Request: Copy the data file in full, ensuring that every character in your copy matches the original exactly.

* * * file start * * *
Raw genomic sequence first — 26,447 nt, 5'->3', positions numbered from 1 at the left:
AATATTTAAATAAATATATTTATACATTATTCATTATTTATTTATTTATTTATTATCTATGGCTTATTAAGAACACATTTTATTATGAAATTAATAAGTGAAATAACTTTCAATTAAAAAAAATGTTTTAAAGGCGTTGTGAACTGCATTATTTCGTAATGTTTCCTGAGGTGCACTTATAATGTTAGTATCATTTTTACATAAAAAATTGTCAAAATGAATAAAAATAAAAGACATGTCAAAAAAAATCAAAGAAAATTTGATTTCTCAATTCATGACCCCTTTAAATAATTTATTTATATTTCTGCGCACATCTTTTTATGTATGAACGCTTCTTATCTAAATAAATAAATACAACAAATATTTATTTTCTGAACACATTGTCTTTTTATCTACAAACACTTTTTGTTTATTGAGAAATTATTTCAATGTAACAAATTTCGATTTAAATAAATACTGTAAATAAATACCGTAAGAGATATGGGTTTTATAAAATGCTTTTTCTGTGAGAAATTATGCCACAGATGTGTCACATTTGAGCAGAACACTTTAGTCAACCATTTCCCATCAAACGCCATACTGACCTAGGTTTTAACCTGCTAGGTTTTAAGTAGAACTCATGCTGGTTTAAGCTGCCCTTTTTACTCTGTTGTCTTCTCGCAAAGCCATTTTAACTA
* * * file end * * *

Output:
Raw genomic sequence first — 26,447 nt, 5'->3', positions numbered from 1 at the left:
AATATTTAAATAAATATATTTATACATTATTCATTATTTATTTATTTATTTATTATCTATGGCTTATTAAGAACACATTTTATTATGAAATTAATAAGTGAAATAACTTTCAATTAAAAAAAATGTTTTAAAGGCGTTGTGAACTGCATTATTTCGTAATGTTTCCTGAGGTGCACTTATAATGTTAGTATCATTTTTACATAAAAAATTGTCAAAATGAATAAAAATAAAAGACATGTCAAAAAAAATCAAAGAAAATTTGATTTCTCAATTCATGACCCCTTTAAATAATTTATTTATATTTCTGCGCACATCTTTTTATGTATGAACGCTTCTTATCTAAATAAATAAATACAACAAATATTTATTTTCTGAACACATTGTCTTTTTATCTACAAACACTTTTTGTTTATTGAGAAATTATTTCAATGTAACAAATTTCGATTTAAATAAATACTGTAAATAAATACCGTAAGAGATATGGGTTTTATAAAATGCTTTTTCTGTGAGAAATTATGCCACAGATGTGTCACATTTGAGCAGAACACTTTAGTCAACCATTTCCCATCAAACGCCATACTGACCTAGGTTTTAACCTGCTAGGTTTTAAGTAGAACTCATGCTGGTTTAAGCTGCCCTTTTTACTCTGTTGTCTTCTCGCAAAGCCATTTTAACTA